When a simple character like myself, who has faith in modern life, who admires all these pretty factories, all these ingenious machines, stops to think about where it’s all leading, he can’t help but condemn it because, really, it’s not exactly encouraging.
And your work habits? You’ve said somewhere that you get up at dawn and work for several hours.
I never forget that work is a curse—which is why I’ve never made it a habit. Certainly, to be like everyone else, lately I’ve wanted to work regularly from a given hour to a given hour; I’m over fifty-five and I wanted to produce four books in a row. That finished, I had enough on my back. I have no method of work. I’ve tried one, it worked, but that’s no reason to fix on it for the rest of my life. One has other things to do in life aside from writing books.
A writer should never install himself before a panorama, however grandiose it may be. Like Saint Jerome, a writer should work in his cell. Turn the back. Writing is a view of the spirit. “The world is my representation.” Humanity lives in its fiction. This is why a conqueror always wants to transform the face of the world into his image. Today, I even veil the mirrors.
The workroom of Remy de Gourmont was on a court, 71, rue des Saints-Pères, in Paris. At 202 Boulevard Saint-Germain, Guillaume Apollinaire, who had a vast apartment with large rooms and with a belvedere and terrace on the roof, wrote by preference in his kitchen, at a little card table where he was very uncomfortable, having had to shrink this little table even smaller in order to succeed in sliding it under a bull’s-eye window in the mansard, which was also on a court. Edouard Peisson, who has a nice little house in the hills near Aix-en-Provence, does not work in one of the front rooms where he could enjoy a beautiful view of the valley and the play of light in the distance, but has had a little library corner constructed in back, the window of which gives on an embankment bordered with lilacs. And myself, in the country, in my house at Tremblay-sur-Mauldre, I’ve never worked on the upper floor which looks out on the orchards but in the lower room which looks in one direction on an impasse behind a stable and in another on a wall which encloses my garden.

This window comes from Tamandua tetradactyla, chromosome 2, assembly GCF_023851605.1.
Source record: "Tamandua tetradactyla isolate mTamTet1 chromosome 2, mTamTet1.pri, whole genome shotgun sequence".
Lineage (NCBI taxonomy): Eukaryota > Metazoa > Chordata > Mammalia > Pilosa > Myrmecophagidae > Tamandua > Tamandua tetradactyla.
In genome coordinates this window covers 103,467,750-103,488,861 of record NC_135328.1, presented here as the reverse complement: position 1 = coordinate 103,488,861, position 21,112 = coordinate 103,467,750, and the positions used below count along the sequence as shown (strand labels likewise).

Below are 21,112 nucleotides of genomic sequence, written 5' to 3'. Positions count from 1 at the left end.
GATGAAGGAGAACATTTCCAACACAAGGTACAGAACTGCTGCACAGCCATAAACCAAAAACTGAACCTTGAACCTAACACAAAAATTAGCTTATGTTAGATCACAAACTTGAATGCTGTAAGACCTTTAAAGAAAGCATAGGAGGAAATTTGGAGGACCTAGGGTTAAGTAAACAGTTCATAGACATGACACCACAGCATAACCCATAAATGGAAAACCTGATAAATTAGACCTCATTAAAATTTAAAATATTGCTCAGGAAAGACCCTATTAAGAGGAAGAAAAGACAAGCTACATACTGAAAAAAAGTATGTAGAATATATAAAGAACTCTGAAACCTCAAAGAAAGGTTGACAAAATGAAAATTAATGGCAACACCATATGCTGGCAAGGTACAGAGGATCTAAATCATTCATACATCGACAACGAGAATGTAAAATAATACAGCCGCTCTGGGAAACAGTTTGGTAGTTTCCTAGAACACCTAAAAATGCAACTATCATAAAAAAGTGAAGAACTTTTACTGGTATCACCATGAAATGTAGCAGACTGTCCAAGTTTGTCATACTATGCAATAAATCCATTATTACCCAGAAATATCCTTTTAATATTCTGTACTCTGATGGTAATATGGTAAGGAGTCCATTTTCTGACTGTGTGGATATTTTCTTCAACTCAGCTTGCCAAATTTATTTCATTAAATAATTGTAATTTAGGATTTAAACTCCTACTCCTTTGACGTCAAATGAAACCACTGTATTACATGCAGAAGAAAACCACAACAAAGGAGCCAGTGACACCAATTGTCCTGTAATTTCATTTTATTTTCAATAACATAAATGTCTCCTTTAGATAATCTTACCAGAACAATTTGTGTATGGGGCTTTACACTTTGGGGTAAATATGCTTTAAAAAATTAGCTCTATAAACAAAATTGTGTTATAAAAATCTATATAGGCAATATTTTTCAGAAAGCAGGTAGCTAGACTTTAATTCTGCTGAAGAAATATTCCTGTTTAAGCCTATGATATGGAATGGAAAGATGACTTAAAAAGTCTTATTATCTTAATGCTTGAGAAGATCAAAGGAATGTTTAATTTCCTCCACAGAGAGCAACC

Among the very few writers I’ve had occasion to see much of, only one man of letters, celebrated for his frenetic cult of Napoleon, installed himself before a panorama to work—a historical one—the window of his study had a full view of the Arc de Triomphe. But this window was most often closed because the living spectacle of the glory of his great man, far from inspiring him, clipped his wings. He could be heard through the door coming and going in his study, beating his sides, roaring his phrases, trying out phrases and cadences, groaning, weeping, laboring himself sick like Flaubert in his “gueuloir.” His wife then said to the servants, Pay no attention. It is Monsieur castigating his style.
You have read much during your life?
Read enormously. It’s my passion. Everywhere, in all circumstances, and all sorts of books. Everything that falls under my hand I devour.
Reading isn’t for you, you’ve said, a means of traveling, in time or space, but a way of penetrating without great effort into the skin of a character.
No, reading has been a drug for me—I drug myself on printer’s ink!
Will you cite some of the unusual reading you’ve done?